Anyway, battle lines. They have been drawn between me and Landon's molars because I cannot f*cking take it anymore. I don't think I've ever cried out of sheer frustration - exhaustion, fear, sadness, stress- sure, every now and then, but frustration? Not until today. Landon's molars have been giving us hell for a while - night awakenings, short-to-nonexistent naps, low fever, a reappearance of drool (buckets of drool), diarrhea, fussiness to a never before seen degree... and today it was all so much I nearly had a breakdown. We took him to the pediatrician just to make sure it wasn't an ear infection or anything else that could be cured by a prescription or minor surgery, but nope, it's "just teeth". We've tried tylenol, motrin, Hyland's teething tablets, frozen banana, popsicles, vibrating teething rings, and everything else short of illegal substances and nothing seems to make much of a difference. If he's actively engaged in some activity (like being chased around the livingroom, merely playing toys or listening to a book is too passive), then he will be his cute happy smiley self. But the minute the super engaged activity pauses, he's sobbing, fingers in the mouth, lying on the floor. The dogs don't know what to do. Tex is most distressed and paces around the room trying to figure out how he can help. Rosie will lay down next to him and lick his head. They both look at me like why are you not fixing this?! Landon looks at me the same way.

I feel terrible for him that he hurts. I feel even worse for how bad I want to jump out a window and just run far, far away from the screaming. Today I stuck him in the bathtub around noon (after he refused a morning nap by screaming for as long as I could stand letting him do it), dumped every single waterproof toy we own in there, and let him splash for over an hour. He was busy and happy and I got to stare blankly at the wall for a little while. When he decided bath time was over I called JP and ordered him home. I'm sure there are moms out there who can handle this kind of day without back-up but I cannot. We spent the rest of the day trading off 30-minute intervals of playing with and distracting Landon, until JP had to go to a business school meeting at 6.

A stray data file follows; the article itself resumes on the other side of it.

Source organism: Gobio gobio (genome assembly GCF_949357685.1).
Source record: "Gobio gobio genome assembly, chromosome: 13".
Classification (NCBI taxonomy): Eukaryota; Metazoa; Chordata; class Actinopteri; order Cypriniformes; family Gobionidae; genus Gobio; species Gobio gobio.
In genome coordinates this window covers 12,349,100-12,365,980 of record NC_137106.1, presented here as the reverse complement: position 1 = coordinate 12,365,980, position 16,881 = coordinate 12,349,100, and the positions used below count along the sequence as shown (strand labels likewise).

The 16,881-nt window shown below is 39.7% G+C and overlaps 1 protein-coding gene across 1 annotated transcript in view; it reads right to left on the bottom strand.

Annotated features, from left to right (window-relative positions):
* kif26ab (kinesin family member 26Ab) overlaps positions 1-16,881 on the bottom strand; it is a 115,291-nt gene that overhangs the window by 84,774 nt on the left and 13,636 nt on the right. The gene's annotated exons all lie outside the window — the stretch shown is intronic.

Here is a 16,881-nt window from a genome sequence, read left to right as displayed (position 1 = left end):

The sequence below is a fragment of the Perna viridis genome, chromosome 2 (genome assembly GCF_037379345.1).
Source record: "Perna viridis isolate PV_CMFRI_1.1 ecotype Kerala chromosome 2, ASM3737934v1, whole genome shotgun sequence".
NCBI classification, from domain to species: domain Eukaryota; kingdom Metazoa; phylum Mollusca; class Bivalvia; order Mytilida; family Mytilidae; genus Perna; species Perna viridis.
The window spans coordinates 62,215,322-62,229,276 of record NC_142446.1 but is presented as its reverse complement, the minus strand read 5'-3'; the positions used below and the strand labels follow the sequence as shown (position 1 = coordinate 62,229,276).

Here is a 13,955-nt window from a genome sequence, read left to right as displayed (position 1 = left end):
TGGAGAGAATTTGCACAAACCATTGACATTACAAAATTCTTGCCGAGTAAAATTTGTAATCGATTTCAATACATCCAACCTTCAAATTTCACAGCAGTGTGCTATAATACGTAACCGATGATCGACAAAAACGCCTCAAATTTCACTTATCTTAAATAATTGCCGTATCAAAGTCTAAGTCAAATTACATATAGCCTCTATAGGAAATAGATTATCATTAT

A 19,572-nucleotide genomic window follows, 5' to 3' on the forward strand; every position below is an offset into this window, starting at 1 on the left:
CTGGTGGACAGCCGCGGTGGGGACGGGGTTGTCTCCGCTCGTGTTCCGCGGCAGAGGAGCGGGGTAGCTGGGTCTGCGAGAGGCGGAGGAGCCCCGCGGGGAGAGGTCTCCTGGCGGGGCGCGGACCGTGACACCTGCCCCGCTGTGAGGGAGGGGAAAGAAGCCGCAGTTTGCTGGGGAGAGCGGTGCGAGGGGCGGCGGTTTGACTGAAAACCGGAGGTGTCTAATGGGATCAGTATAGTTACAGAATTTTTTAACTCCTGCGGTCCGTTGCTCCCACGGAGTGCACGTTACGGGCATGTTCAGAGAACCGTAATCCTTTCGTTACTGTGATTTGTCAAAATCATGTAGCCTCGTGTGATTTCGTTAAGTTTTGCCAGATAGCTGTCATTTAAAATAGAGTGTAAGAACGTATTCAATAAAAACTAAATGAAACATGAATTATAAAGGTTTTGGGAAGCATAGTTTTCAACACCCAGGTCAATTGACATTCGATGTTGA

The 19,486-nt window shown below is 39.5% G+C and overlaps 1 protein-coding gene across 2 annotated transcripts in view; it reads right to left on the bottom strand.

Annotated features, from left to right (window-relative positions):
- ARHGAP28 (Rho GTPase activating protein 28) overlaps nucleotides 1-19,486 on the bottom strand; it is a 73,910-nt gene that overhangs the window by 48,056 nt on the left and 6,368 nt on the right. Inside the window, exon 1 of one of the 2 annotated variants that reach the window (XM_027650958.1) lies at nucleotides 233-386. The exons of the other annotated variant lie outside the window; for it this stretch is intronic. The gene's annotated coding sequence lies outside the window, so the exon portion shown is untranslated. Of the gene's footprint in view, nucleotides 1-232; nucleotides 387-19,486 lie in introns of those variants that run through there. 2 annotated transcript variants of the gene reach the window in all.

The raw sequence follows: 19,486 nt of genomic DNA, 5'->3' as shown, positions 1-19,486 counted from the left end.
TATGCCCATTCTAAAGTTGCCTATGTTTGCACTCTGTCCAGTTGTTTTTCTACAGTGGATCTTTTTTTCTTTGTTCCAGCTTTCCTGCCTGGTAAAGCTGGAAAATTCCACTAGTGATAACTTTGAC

And that's when it got really bad. We took another bath, but Landon started flipping out only a few minutes into it. We tried to read a book but he was kicking and arching so badly I couldn't hold him and the book at the same time. I tried to sing, I gave up, I put him in bed. Twenty minutes later, he was still screaming, so I trudged back up with little hope of making things much better, but determined to try. I held him as he squirmed and arched and kept singing our songs, and finally after about five minutes (which felt like an eternity, he weighs 25 lbs after all) he quieted, he snuggled into my neck, and I felt him relax. I kept singing, kept swaying, kept holding him in the Exact same position as if the slightest movement would set him off again (not an irrational fear), until my back ached and my arms started to shake. I gently laid him down, rubbed his back, and kept singing - and he started screaming again. I called JP, again, and ordered him home, again, and then put a crying Landon in the stroller and walked around the neighborhood for 45 minutes. It's a safe area so the darkness didn't bother me and the temperature dipped down into the upper 70's so it wasn't too hot. Landon was quiet and so was everything else. We pulled into the driveway at the same time as JP. Landon, now at 2 hours past his bed time, was very sleepy and went right down.

Most of today I've thought about the fact that next week I'll be in an office. A quiet, baby free office. That was the light at the end of this teething tunnel, and while it may be sad or weak or non-motherly, it's true. I know there will be times I am sad that I'm no longer home during the day Monday through Friday, but today would not have been one of them.

Wednesday, August 27, 2008

First Day of School